When you begin investigating inground pool coping, you understand that it’s not an easy task. After all, let’s be honest, no one who’s just considering a pool installation is thinking about pool coping. Actually, some potential pool owners don’t even know what pool coping is.
Pool coping serves as a practical tool for connecting an inground pool to the pool deck. However, the important issue for future pool owners is more related to the appearance. Pool coping may fit in or stand out, but anyway, it’s an important part of a pool’s design.
What does pool coping represent?
In architecture, coping is material intended to cover a wall and safeguard it from the elements. However, since the walls of an inground pool are buried, it is more reasonable to think of pool coping as a border surrounding your pool. As indicated, it also acts as a transit zone between the pool and the pool deck.
The necessity of this transit zone provides an opportunity to add a bit of style to your pool design. This is due to the fact that the materials selected for your coping may be very different from what you’ve prepared for the pool deck. By means of using different colors, forms and patterns for the coping, you can underscore and attract attention to your pool’s shape.
Variants of pool coping
Coping is intended for fiberglass, vinyl and concrete inground pools, but in different ways for each of them. In general, below are the basic options:
- Poured concrete. It is also known as cantilevered concrete coping. In this option, the concrete is poured so that the edge of the coping extends a bit past the wall of the pool and over the water. This kind of coping is known for its accessibility and sharp shape and can be later improved with the help of different materials.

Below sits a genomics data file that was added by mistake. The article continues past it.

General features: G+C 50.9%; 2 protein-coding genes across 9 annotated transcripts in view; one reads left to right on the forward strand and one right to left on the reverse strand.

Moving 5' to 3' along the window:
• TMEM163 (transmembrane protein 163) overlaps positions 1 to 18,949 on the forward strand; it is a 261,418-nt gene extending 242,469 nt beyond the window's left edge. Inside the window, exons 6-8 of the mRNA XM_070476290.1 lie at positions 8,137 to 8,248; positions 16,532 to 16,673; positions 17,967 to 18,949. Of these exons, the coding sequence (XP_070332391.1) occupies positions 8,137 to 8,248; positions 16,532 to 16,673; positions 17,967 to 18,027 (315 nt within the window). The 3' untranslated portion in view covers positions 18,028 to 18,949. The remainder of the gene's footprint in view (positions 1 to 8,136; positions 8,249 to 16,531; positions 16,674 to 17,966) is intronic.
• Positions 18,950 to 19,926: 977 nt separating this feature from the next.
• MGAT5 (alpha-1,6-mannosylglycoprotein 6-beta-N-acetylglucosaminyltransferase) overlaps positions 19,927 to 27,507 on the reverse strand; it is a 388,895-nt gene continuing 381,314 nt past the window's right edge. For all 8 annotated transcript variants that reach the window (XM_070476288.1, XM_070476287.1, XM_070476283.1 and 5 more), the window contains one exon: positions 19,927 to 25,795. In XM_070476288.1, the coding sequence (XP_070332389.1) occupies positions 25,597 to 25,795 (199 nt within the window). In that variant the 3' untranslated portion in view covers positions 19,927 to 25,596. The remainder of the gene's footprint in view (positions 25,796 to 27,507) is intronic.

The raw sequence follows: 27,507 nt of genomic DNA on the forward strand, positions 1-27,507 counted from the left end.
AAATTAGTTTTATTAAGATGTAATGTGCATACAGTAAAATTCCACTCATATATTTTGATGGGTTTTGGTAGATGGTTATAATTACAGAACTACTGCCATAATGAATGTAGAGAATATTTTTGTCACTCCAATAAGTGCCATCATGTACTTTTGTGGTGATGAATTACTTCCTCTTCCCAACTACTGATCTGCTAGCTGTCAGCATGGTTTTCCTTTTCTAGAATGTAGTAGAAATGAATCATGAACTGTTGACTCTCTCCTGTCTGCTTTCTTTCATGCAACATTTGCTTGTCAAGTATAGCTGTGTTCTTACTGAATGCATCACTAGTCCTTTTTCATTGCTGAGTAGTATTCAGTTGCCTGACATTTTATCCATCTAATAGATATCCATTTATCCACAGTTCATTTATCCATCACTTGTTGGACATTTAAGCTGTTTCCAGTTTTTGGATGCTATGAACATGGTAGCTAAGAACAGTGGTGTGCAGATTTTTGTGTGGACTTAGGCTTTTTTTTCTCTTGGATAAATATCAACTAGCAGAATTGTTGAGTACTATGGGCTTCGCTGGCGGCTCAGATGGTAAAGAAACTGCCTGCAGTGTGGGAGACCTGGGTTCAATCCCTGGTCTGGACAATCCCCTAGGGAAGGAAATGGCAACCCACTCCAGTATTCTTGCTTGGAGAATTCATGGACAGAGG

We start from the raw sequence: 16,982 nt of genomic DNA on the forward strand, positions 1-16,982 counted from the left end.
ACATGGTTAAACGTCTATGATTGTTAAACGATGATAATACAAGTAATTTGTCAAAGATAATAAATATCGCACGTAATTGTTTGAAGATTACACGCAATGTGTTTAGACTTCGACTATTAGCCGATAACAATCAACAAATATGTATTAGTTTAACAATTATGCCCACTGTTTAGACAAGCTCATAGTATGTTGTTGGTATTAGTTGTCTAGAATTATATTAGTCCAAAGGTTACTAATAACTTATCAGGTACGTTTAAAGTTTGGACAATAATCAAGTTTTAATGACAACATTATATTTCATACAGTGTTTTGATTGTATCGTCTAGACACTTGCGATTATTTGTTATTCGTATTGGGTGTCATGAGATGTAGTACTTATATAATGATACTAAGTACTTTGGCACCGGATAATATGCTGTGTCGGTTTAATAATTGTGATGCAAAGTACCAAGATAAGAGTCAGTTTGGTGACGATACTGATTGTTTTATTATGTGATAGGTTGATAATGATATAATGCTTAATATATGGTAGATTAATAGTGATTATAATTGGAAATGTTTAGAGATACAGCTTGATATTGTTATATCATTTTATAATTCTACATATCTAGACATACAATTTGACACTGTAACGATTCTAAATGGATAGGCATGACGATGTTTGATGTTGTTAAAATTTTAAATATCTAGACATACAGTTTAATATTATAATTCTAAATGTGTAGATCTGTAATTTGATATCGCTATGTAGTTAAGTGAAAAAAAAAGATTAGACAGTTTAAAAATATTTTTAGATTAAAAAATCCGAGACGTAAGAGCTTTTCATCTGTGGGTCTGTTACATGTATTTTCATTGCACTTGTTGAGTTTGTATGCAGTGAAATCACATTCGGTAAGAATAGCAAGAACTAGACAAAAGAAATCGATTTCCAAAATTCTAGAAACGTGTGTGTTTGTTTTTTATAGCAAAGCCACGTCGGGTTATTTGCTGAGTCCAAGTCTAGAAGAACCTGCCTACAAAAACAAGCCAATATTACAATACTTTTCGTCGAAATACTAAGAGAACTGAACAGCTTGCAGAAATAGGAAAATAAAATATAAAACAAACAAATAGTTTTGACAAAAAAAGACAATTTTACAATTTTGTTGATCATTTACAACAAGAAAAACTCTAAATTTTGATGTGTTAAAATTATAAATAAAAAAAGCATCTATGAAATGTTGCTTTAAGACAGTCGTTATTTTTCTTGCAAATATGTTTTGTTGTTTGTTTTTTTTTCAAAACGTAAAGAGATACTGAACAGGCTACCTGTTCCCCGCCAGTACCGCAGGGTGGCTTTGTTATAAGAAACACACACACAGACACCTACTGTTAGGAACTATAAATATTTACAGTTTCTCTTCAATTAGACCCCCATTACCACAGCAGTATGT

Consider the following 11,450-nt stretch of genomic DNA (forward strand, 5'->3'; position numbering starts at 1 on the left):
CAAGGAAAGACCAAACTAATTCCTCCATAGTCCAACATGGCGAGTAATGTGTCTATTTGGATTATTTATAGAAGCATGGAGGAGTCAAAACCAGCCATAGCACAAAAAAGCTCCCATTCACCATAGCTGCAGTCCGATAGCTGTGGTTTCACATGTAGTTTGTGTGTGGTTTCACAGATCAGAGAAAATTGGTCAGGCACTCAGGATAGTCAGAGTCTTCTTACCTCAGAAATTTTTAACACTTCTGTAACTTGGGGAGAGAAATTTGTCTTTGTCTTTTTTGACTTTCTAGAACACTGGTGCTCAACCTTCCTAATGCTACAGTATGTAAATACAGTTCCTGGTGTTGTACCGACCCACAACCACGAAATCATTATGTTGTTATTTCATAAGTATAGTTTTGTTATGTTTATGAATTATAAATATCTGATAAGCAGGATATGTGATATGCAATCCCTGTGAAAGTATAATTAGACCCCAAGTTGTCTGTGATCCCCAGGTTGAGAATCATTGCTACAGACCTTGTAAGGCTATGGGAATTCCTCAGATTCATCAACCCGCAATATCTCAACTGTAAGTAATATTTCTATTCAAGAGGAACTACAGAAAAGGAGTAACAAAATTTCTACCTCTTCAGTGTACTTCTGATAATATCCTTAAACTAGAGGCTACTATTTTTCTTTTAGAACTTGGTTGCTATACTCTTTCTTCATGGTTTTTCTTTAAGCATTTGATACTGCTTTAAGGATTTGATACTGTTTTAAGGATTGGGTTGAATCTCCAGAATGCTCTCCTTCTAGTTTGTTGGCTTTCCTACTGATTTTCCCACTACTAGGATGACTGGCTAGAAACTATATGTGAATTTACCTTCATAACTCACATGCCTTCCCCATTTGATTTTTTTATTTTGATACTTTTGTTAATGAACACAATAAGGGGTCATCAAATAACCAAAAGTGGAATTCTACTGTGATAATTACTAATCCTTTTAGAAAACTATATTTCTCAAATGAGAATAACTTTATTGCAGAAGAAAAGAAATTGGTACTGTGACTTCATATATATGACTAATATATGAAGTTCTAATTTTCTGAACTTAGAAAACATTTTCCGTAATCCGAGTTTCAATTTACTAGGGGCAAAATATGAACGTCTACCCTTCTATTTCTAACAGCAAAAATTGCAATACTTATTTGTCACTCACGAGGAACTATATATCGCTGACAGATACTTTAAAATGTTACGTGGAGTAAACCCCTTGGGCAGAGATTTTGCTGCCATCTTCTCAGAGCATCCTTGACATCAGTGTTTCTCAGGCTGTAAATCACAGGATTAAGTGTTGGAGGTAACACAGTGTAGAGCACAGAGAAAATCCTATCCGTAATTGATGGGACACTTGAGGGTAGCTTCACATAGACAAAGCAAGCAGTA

- Natural stone. It is also known as solid stone coping. This is coping made from natural stones (for example, sandstone, stone slab or granite). More costly than poured concrete, this variety of coping is most widespread on the chicest pools and seems particularly suitable for naturalistic designs.
- Precast concrete. Actually, rather than the concrete being poured “in situ”, it is available in blocks that are installed just like natural stone. Such kind of coping is less expensive than natural stone and is available in a huge diversity of forms and colors. This is a perfect option if you’re looking for an original appearance at a good price.
Well, what’s the best option of pool coping? To answer this question, one should be aware of the dimensions, form, location and surroundings of your swimming pool. Surely, your financial capacities also plays a crucial role.
Ideas of pool coping
When choosing pool coping, you’ll certainly want to seek feedback from a credible pool expert. A trustworthy pool expert can evaluate your situation and give advice. Below you can find a few problems and ideas you might want to consider:
- Should I blend? There’s no right answer to this question. It’s all about whether you want the coping to stand out or blend in with the surroundings.
- It should suit your house. Look into the possibility of using coping to create a visual connection with your house. That might involve using similar materials, shapes, etc.
- Enhanced coping means improved pool. No matter if you want to set up a new pool or remodel an old one, coping provides the best value for money. That’s especially true of vinyl pools, which is frequently lambasted for the unsightly coping that is delivered with pool kits.
The conclusion is that coping can have an unusual effect on your pool’s look. It may not be the first thing you think about when you begin considering a pool, but it’s still worth serious consideration.